PRWeek podcast: Liverpool made 'ultimate mistake' in handling of racism in football
Liverpool football club's comms strategy around the incidents involving Luis Suarez has been 'naïve', 'weak' and 'too little, too late', according to sports comms professionals.
Race row: Luis Suarez refused to shake Patrice Evra's hand (Getty Images)
Racism in football was tackled in the latest PRWeek podcast with Gavin Megaw, a director at Hanover and former director of marketing and comms at the Football League, and Adam Raincock, director of comms at Synergy.
Both were quick to criticise Liverpool over the handling of striker Luis Suarez being charged for racially abusing Manchester United’s Patrice Evra and of Suarez’s refusal to shake Evra’s hand when the two teams met last Saturday.
‘It was a case of too little, too late from Liverpool,’ said Raincock. ‘As soon as the incident tipped into a wider issue, the club needed to take a firm stance – which they never actually did.’
Raincock admitted that if Suarez had told the club before the match that he was to shake Evra’s hand there was not a lot Liverpool could do, adding that the power is with the players.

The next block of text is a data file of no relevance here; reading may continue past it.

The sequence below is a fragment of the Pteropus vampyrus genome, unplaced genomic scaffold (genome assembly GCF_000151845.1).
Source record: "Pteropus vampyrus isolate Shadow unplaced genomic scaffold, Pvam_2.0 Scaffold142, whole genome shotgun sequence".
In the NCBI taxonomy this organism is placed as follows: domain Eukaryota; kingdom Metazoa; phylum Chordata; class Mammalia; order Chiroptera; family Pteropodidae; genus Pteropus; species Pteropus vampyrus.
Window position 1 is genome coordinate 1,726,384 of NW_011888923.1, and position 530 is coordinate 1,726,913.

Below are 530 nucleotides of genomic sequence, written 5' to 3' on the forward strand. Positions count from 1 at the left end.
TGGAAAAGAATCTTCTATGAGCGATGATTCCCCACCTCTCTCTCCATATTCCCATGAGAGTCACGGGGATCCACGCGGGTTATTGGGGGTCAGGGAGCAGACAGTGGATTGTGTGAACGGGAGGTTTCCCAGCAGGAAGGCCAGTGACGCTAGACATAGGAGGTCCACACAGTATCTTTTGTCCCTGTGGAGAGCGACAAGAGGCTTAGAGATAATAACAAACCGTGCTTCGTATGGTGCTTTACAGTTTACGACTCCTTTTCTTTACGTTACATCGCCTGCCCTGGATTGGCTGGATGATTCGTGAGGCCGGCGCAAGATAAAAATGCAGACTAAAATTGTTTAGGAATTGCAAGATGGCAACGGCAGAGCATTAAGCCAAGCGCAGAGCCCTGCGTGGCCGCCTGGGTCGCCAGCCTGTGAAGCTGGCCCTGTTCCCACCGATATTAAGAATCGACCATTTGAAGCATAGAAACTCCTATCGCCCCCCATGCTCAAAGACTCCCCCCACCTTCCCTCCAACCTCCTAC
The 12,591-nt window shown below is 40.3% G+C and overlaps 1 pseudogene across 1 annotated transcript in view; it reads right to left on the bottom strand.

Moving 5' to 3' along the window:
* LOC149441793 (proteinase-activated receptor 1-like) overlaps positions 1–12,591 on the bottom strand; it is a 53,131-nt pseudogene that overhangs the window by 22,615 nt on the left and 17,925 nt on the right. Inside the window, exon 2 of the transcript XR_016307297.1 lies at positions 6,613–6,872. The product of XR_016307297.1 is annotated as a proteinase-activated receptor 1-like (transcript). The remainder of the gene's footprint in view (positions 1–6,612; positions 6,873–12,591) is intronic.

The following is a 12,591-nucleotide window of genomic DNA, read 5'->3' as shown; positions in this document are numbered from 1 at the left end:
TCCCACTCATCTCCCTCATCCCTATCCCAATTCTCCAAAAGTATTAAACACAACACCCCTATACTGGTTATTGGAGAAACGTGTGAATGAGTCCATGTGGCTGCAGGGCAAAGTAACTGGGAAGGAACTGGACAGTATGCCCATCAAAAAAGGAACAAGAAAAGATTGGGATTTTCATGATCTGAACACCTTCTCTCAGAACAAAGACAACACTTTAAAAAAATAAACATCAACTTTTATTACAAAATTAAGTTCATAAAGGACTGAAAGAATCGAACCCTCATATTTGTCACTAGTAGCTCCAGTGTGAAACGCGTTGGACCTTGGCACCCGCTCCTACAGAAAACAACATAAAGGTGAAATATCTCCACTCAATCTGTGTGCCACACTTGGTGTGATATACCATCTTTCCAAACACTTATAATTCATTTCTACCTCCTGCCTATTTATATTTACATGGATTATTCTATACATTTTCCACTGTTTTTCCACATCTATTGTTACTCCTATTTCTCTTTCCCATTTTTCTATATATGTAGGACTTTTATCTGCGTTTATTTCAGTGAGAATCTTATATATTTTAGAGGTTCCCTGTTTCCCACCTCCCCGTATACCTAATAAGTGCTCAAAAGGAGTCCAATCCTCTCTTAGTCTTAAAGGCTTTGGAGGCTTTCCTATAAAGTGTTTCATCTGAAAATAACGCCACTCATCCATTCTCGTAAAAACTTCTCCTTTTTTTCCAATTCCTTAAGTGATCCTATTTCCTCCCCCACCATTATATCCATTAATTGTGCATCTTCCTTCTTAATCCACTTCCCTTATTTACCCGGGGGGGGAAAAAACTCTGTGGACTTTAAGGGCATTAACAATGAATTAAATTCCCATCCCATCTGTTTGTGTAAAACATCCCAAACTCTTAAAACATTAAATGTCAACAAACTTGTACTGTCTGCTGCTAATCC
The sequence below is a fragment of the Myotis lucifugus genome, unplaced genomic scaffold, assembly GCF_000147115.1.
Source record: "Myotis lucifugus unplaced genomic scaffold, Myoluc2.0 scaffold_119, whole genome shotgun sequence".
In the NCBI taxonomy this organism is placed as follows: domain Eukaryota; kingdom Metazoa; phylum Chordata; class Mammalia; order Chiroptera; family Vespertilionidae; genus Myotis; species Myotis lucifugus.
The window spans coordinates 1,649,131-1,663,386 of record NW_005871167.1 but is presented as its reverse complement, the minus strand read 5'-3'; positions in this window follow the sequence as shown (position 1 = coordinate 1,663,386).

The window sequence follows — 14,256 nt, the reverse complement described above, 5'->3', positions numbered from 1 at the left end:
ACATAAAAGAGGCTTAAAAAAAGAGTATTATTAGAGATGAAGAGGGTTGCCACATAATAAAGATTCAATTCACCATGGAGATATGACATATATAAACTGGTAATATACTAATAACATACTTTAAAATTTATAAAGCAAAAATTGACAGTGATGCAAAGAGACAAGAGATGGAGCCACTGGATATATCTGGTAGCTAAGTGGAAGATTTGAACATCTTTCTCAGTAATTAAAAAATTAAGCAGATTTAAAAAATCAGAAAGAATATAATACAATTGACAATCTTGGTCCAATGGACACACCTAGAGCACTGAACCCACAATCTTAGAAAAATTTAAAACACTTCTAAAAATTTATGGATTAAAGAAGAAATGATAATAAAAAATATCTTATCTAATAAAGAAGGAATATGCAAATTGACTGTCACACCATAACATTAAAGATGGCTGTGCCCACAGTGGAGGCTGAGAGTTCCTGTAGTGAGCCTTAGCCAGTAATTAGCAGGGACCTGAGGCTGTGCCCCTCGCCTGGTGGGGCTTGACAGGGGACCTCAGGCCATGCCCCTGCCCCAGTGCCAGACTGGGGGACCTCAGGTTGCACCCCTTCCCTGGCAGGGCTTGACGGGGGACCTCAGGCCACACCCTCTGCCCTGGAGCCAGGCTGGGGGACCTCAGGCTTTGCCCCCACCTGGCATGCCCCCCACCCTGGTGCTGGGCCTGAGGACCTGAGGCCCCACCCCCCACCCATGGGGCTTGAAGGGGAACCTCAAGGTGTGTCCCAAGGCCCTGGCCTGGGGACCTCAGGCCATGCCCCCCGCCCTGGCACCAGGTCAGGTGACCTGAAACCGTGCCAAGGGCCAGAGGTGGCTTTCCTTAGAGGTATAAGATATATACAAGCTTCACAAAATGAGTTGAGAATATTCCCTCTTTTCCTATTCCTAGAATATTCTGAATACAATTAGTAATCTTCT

However, Megaw refused to believe that ‘player power’ was to blame and said that often clubs hid behind this excuse.
‘The players are employees of the club, they have contracts to hold them to account. If Luis Suarez hasn’t done what he should have done in a week where he could have killed all this for good if had just shook the hand, then I hope the club punish him and take significant steps against him, not just make him apologise.’
Megaw said that it took Liverpool’s principal sponsor Standard Chartered to weigh-in before the club started to communicate with the press. He said: ‘Once it became a commercial issue the club stepped in to deal with the matter.
The club’s decision to look to its fan base to guide their response to the Suarez affair has been the ‘ultimate mistake’ added Megaw. ‘Throughout, Liverpool have been very, very naive. You need to look at a wide range of stakeholders when you’re checking whether a strategy is working and it clearly wasn’t working.’
This article was first published on prweek.com
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